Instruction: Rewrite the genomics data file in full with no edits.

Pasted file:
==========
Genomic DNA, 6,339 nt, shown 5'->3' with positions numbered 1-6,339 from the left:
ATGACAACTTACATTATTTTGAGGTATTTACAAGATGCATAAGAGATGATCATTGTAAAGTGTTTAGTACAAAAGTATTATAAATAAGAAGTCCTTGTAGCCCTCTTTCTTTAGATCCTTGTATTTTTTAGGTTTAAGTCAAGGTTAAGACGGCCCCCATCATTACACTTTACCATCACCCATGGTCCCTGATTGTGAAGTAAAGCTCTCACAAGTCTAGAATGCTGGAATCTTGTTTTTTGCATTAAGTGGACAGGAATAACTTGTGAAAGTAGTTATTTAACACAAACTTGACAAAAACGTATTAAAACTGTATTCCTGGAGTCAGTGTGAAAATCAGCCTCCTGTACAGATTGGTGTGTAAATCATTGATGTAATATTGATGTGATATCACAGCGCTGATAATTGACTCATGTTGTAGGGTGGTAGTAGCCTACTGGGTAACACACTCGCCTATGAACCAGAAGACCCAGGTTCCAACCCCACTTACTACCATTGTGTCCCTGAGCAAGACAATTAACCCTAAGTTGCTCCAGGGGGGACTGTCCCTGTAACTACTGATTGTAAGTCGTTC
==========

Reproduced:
Genomic DNA, 6,339 nt, shown 5'->3' with positions numbered 1-6,339 from the left:
ATGACAACTTACATTATTTTGAGGTATTTACAAGATGCATAAGAGATGATCATTGTAAAGTGTTTAGTACAAAAGTATTATAAATAAGAAGTCCTTGTAGCCCTCTTTCTTTAGATCCTTGTATTTTTTAGGTTTAAGTCAAGGTTAAGACGGCCCCCATCATTACACTTTACCATCACCCATGGTCCCTGATTGTGAAGTAAAGCTCTCACAAGTCTAGAATGCTGGAATCTTGTTTTTTGCATTAAGTGGACAGGAATAACTTGTGAAAGTAGTTATTTAACACAAACTTGACAAAAACGTATTAAAACTGTATTCCTGGAGTCAGTGTGAAAATCAGCCTCCTGTACAGATTGGTGTGTAAATCATTGATGTAATATTGATGTGATATCACAGCGCTGATAATTGACTCATGTTGTAGGGTGGTAGTAGCCTACTGGGTAACACACTCGCCTATGAACCAGAAGACCCAGGTTCCAACCCCACTTACTACCATTGTGTCCCTGAGCAAGACAATTAACCCTAAGTTGCTCCAGGGGGGACTGTCCCTGTAACTACTGATTGTAAGTCGTTC